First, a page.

One example of this is bulk_extractor (previous version described here), which Simson L. Garfinkel discussed during the conference.  This is a tool (Windows EXE/DLLs available) that can be run against an image file, and it will extract a number of items by default, including credit card numbers and CCN track 2 data, and includes the offset to where within the image file the data was found.  Something like this may seem valuable to those performing PCI forensic exams, but one of the items required for such exams is the name of the file in which the credit card number/track data were located.  As such, where a tool like bulk_extractor might have the most value during a PCI forensic exam is if it were run against the pagefile and unallocated space extracted from the image.  Even so, using three checks (LUN formula, length, and BIN) only gives you the possibility that you've found a CCN...we found that there are a lot of MS DLLs with embedded GUIDs that appear to be Visa CCNs, including passing the three checks.  In this case, there is some value in what Simson discussed, although perhaps not at its face value.

As a side note, another thing you might want to do before running the tool is to contact Simson and determine which CCNs the tool searches for, to ensure that all of the CCNs covered by PCI are addressed.  When I was doing this work, we had an issue with a commercial tool that wasn't covering all the bases, so to speak...so we rolled our own solution.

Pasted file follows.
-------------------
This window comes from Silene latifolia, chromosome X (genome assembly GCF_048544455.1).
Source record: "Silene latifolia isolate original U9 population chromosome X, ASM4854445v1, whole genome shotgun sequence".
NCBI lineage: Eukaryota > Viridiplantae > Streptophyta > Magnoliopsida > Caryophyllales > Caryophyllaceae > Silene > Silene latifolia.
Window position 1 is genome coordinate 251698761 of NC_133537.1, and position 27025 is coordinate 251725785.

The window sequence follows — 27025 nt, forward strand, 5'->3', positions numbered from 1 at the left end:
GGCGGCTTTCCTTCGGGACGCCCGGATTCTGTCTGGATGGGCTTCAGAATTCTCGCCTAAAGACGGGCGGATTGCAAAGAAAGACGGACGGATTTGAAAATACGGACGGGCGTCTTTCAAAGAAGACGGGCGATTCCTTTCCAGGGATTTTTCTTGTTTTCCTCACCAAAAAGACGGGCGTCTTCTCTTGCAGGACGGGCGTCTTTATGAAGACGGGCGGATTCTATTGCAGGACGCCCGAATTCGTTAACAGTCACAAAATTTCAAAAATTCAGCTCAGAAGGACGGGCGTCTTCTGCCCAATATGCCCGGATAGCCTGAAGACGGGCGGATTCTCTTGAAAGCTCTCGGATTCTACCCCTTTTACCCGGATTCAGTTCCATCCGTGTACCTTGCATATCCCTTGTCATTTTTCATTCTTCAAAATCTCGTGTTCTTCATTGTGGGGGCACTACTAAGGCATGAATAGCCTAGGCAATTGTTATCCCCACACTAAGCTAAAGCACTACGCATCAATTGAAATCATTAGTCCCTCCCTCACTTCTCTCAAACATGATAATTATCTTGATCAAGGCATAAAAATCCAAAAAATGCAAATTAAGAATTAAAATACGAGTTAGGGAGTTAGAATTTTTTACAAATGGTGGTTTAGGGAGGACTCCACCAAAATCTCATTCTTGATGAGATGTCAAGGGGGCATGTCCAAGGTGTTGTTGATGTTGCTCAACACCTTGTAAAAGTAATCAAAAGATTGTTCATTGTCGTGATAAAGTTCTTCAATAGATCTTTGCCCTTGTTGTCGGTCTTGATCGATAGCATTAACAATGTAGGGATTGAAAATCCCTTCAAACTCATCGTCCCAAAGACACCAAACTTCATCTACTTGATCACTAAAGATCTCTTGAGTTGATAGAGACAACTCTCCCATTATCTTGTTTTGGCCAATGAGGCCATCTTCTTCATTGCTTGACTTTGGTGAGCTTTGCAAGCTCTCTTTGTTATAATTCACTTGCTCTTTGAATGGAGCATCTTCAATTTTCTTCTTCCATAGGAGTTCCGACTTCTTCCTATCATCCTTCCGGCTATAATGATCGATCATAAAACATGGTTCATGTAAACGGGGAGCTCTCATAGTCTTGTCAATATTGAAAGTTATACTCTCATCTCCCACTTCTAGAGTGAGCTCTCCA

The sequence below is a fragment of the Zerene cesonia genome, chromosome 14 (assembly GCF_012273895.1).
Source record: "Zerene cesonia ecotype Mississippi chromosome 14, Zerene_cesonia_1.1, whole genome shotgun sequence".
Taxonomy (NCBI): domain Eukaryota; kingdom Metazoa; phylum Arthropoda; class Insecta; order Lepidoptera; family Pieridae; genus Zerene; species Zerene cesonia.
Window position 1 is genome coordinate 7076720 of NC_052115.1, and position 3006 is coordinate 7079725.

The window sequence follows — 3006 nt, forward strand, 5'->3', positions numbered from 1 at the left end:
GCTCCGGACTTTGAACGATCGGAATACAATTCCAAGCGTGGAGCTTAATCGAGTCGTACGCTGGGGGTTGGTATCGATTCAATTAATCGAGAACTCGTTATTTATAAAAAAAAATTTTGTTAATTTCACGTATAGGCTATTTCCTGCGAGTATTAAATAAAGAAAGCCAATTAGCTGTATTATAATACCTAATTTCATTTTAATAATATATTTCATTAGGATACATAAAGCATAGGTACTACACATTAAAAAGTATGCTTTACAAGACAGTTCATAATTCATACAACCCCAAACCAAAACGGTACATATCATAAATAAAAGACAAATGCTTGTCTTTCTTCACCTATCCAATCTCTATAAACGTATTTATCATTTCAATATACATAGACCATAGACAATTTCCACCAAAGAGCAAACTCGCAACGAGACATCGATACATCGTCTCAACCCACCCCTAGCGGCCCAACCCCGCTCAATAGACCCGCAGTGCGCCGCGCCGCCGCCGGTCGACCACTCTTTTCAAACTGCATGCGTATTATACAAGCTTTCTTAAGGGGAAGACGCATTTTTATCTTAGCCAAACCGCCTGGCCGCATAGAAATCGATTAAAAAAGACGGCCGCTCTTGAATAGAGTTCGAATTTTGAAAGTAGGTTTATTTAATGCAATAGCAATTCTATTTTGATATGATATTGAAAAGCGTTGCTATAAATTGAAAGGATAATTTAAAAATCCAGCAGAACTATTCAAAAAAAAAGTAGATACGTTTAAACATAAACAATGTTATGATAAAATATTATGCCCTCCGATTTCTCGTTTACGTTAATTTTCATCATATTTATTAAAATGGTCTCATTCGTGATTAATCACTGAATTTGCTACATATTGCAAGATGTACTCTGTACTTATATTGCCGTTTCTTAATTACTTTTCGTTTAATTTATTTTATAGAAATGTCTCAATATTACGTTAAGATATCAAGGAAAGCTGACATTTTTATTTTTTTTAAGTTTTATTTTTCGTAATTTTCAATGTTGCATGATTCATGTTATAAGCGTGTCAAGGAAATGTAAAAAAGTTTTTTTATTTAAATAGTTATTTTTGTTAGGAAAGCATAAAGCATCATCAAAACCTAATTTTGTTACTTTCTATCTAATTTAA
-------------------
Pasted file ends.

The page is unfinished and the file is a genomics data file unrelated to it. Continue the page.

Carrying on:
Recently, I began looking at Windows 7 Jump Lists, and quickly found some very good information about the structure of both the automatic and custom "destinations" files.  One thing I could not find, however, was information regarding the structure of the DestList stream located in the automatic destinations file; to me, this seemed to be of particular value, as the numbered streams followed the MS-SHLLNK file format and contained MAC time stamps for the target file, but not for led to the creation of the stream in the first place.  Looking at the contents of the DestList stream in a hex editor, and noticing a number of familiar data structures (FILETIME, etc.), it occurred to me that the DestList stream might act like a most recently used (MRU) or most frequently used (MFU) list.  More research is needed, but at this point, I think I may have figured out some of the basic elements of DestList structure; so far, my parsing code is consistent across multiple DestList streams, including from multiple systems.  As a practitioner, I can see the value in parsing jump list numbered streams, and I believe that there may be more value in the contents of the DestList stream, which is why I pursued examining this structure.  But again...who determines the value of something like this?  The question is, then...is there any value to this information, or is it just an academic exercise?  Simply because I look at some data and as a practitioner believe that it is valuable, is this then a universal assignment, or is that solely my own provenance?